The best way to put your SOP documentation to the test is to put them in the hands of a team member who has never performed that particular task before. If they can read the documentation and successfully complete the task, you’ve hit the mark. If they struggle, your documentation may need a little more work.
The true test of your SOP documentation, and the most important reason for conducting the exercise in the first place is in the event of turnover. Whether planned or unplanned, coming or going, human capital transitions bring an extra burden to the staff that remains. Strong documentation can be a lifeline that keeps business humming along uninterrupted.
For example, at EmazingLights we are currently undergoing a major transition of a department head. With 12 core areas of responsibility, these are big shoes to fill. But because we have detailed documentation for each of these 12 processes, the rest of our team is able to pitch in to keep things moving forward. At the same time, our new hire can use that documentation to get up to speed.
Don’t reinvent the wheel
Part of standardizing repeatable processes means using existing tools to avoid reinventing the wheel. Developing and maintaining software has a substantial cost over time. If you’re not a tech company—don’t try to be.
For example, an online retailer that relies on one or two in-house developers to customize their IT infrastructure will have a real crisis on their hands should one or both of those people move on.
Enterprise software, on the other hand, is maintained for you by a team of third-party professionals. At Emazing Group, we use QuickBooks Enterprise for all of our bookkeeping, so we can track all project finances and easily export our data.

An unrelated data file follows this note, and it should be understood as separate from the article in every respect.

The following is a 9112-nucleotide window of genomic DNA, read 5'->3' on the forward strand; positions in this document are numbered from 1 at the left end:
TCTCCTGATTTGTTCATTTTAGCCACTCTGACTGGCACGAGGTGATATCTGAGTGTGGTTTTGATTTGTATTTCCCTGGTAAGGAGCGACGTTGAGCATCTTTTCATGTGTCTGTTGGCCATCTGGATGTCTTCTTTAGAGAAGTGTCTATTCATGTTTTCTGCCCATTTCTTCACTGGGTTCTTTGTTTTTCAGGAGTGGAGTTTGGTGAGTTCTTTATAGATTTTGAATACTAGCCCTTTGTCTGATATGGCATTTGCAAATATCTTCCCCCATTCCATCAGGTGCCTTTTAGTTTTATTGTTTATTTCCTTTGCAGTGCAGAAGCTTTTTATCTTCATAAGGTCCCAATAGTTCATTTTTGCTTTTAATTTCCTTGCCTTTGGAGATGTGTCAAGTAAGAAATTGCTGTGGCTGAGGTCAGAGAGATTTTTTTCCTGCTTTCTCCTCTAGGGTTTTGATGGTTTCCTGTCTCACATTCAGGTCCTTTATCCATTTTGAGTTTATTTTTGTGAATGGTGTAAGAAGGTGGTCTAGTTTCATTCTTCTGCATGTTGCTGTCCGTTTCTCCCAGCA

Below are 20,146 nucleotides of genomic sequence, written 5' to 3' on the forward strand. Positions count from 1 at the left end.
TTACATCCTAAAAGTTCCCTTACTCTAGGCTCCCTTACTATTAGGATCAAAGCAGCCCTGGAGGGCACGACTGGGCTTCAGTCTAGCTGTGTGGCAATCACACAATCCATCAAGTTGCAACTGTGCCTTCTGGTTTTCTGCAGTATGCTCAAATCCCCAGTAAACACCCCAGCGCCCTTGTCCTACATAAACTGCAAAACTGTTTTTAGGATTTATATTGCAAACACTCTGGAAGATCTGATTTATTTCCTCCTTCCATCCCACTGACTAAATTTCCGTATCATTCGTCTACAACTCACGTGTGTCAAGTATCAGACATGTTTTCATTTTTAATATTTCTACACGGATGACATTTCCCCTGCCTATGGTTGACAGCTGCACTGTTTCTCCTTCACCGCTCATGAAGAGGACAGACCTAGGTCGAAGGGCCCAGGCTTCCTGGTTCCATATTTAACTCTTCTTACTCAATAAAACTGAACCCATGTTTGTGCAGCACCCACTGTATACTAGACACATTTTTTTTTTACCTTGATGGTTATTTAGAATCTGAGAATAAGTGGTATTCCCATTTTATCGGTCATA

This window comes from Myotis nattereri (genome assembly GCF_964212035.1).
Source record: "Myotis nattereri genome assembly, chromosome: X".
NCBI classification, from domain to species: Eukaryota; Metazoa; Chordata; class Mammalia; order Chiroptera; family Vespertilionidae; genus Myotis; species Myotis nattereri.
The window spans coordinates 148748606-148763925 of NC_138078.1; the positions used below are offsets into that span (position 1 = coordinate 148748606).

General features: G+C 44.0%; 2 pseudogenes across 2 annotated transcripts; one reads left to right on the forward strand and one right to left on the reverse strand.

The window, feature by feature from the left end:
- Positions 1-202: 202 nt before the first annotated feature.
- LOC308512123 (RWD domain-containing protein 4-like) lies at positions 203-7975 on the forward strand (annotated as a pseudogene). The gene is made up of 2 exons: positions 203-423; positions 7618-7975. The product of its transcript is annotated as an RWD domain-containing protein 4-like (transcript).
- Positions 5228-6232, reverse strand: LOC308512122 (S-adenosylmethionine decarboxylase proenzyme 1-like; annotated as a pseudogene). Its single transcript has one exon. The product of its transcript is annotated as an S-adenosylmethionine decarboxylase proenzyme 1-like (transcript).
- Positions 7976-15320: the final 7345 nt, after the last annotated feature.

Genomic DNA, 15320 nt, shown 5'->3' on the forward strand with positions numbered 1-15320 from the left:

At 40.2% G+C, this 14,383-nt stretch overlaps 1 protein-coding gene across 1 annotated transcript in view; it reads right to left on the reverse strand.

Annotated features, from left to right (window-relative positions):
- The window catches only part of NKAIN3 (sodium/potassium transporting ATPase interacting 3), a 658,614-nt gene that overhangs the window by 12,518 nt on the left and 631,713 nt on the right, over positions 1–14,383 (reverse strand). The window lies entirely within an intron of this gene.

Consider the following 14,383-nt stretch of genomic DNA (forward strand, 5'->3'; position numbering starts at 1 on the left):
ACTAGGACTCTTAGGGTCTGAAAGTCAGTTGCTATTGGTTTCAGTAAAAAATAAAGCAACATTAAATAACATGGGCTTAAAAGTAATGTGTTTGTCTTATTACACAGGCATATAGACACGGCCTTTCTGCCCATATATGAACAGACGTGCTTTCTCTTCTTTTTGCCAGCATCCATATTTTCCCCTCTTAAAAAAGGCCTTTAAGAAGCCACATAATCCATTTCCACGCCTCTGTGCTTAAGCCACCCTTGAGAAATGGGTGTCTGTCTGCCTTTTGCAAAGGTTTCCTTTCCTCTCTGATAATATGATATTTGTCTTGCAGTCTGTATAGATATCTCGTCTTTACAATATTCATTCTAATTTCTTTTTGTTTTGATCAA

Web-based enterprise tools have built-in processes with on-demand tutorials that your team can access from anywhere. Our bolt-on inventory and shipping logistics solution also provides us with pre-built processes for workforce management, resource planning, purchase orders, order fulfillment, shipping and tracking, and more. Because these are cloud-hosted solutions, we don’t lose sleep worrying about a system crash or loss of data.
Focused insights and well-documented processes are key to healthy growth
For the first five years or so of managing the Emazing Group, we had limited visibility of how our finances moved beyond monthly reports. It was only after taking the time to build a structure for more granular P&L insights that we could see how we were doing day-to-day.
The ability to measure performance and make micro-adjustments on a daily basis can serve as a springboard for healthy, sustainable growth.
Likewise, as your company grows, well-documented SOPs serve as a foundation that keeps the car on the race track, regardless of who the driver is.
This article was written by Brian Lim, founder and CEO at Emazing Group Brands, and Ben Oliveri, writer at QuickBooks Enterprise.